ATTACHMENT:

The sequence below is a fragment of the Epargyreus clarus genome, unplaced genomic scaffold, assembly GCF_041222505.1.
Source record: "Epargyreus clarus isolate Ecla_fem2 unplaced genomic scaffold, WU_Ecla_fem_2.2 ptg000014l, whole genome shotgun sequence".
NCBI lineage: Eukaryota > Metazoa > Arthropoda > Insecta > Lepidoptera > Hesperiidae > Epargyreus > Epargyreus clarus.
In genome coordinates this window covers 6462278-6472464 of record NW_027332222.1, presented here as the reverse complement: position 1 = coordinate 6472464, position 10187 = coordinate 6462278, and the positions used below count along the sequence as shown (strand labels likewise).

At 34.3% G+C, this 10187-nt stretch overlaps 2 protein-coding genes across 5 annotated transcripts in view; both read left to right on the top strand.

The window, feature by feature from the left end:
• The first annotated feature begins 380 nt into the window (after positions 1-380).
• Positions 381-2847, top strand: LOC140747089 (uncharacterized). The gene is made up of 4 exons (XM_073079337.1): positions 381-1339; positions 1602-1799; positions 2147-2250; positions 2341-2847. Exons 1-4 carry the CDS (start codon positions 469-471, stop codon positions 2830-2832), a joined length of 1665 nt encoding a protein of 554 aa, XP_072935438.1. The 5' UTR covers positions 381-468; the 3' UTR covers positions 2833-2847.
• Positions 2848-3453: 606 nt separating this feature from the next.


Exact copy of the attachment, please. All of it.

The sequence below is a fragment of the Epargyreus clarus genome, unplaced genomic scaffold, assembly GCF_041222505.1.
Source record: "Epargyreus clarus isolate Ecla_fem2 unplaced genomic scaffold, WU_Ecla_fem_2.2 ptg000014l, whole genome shotgun sequence".
NCBI lineage: Eukaryota > Metazoa > Arthropoda > Insecta > Lepidoptera > Hesperiidae > Epargyreus > Epargyreus clarus.
In genome coordinates this window covers 6462278-6472464 of record NW_027332222.1, presented here as the reverse complement: position 1 = coordinate 6472464, position 10187 = coordinate 6462278, and the positions used below count along the sequence as shown (strand labels likewise).

At 34.3% G+C, this 10187-nt stretch overlaps 2 protein-coding genes across 5 annotated transcripts in view; both read left to right on the top strand.

The window, feature by feature from the left end:
• The first annotated feature begins 380 nt into the window (after positions 1-380).
• Positions 381-2847, top strand: LOC140747089 (uncharacterized). The gene is made up of 4 exons (XM_073079337.1): positions 381-1339; positions 1602-1799; positions 2147-2250; positions 2341-2847. Exons 1-4 carry the CDS (start codon positions 469-471, stop codon positions 2830-2832), a joined length of 1665 nt encoding a protein of 554 aa, XP_072935438.1. The 5' UTR covers positions 381-468; the 3' UTR covers positions 2833-2847.
• Positions 2848-3453: 606 nt separating this feature from the next.